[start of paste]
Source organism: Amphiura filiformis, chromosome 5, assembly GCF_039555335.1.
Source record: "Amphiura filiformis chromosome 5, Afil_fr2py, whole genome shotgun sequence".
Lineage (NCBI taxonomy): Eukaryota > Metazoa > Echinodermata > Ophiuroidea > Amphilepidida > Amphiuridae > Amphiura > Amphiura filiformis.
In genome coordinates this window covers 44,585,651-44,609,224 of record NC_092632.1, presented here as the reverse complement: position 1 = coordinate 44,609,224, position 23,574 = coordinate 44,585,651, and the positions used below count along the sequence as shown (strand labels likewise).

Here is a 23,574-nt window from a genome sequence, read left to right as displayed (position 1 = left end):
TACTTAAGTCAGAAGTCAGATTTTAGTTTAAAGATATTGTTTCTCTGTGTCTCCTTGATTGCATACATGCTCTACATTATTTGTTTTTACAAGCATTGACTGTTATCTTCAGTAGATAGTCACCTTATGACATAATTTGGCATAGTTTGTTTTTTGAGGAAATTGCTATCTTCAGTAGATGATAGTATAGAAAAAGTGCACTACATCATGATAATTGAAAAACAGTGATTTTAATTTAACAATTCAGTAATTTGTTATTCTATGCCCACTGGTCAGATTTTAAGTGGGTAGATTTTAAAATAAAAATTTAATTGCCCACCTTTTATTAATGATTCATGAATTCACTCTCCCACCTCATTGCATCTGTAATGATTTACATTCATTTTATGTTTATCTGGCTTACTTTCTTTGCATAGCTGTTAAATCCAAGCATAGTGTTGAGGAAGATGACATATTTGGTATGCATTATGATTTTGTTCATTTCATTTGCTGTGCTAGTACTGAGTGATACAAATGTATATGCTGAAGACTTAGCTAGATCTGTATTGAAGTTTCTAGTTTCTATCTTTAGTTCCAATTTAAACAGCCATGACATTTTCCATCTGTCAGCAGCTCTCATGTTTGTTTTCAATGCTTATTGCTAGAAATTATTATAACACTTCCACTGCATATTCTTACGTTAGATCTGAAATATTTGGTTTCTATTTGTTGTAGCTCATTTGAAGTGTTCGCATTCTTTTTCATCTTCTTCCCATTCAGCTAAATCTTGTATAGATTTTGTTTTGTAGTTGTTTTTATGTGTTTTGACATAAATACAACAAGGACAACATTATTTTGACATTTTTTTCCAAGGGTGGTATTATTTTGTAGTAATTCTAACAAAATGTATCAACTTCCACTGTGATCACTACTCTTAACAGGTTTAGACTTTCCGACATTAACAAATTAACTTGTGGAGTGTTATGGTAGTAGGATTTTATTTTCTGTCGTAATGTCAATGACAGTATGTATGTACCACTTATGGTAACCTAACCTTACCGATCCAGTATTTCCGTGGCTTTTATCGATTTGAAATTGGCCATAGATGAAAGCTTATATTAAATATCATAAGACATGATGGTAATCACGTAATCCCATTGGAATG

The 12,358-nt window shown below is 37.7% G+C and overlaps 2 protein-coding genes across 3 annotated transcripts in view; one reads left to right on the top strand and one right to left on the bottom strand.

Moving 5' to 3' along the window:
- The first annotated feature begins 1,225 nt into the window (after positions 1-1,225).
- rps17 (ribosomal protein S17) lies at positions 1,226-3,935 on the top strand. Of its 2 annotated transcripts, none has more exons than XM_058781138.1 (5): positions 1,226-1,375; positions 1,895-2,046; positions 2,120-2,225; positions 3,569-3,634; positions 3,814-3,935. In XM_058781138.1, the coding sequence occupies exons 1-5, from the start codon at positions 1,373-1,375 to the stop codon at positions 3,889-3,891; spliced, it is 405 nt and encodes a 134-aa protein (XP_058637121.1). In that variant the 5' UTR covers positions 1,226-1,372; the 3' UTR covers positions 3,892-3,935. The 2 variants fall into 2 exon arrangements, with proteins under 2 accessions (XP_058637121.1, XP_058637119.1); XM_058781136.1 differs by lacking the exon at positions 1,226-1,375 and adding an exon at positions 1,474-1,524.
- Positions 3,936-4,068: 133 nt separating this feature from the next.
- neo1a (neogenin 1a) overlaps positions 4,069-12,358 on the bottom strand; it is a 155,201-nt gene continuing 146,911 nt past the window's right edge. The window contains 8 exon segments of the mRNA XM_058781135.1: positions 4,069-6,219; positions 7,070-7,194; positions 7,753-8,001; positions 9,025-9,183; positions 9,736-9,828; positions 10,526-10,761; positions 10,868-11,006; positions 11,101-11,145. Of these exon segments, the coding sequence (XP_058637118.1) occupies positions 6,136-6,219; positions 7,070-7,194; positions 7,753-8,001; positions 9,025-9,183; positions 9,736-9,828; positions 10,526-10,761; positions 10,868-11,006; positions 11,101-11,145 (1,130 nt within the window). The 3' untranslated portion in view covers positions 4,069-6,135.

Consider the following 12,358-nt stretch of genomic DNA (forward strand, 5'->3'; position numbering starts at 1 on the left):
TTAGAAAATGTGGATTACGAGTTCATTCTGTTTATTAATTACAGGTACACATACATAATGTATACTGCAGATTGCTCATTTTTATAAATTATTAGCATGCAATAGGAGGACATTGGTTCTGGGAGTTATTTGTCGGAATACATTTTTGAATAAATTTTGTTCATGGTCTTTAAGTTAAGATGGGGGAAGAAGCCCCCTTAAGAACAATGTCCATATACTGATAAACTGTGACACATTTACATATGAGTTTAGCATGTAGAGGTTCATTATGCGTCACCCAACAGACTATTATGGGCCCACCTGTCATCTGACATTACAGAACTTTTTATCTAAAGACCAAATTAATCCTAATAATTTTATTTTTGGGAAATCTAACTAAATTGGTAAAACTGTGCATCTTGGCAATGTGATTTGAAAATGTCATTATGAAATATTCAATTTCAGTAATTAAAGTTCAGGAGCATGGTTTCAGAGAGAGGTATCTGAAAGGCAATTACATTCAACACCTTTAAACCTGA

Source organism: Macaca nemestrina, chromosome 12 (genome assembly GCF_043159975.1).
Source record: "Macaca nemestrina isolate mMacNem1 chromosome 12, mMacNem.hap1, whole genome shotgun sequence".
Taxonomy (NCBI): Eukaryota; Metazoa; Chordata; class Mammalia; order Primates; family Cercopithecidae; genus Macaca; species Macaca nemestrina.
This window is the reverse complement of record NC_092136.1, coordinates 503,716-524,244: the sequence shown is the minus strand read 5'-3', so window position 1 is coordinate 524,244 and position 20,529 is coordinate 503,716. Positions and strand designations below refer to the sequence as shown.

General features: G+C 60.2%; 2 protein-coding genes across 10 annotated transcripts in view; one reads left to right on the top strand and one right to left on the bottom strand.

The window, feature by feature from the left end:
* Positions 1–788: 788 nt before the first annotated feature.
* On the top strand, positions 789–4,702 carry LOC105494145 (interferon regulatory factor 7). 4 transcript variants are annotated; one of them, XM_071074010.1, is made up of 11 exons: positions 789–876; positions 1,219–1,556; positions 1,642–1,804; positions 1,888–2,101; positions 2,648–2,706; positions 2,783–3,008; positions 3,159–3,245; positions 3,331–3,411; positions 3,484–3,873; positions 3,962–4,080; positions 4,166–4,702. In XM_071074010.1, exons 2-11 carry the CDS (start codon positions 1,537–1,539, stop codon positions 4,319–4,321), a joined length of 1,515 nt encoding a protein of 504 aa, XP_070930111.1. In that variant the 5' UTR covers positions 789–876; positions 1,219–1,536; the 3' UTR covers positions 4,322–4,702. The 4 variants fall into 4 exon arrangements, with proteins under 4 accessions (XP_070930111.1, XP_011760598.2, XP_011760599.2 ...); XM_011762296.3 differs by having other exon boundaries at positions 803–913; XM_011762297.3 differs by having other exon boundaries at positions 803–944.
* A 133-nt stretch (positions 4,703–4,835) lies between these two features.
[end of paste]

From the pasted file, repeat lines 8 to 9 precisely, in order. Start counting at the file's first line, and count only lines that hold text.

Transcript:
Moving 5' to 3' along the window:
- The first annotated feature begins 1,225 nt into the window (after positions 1-1,225).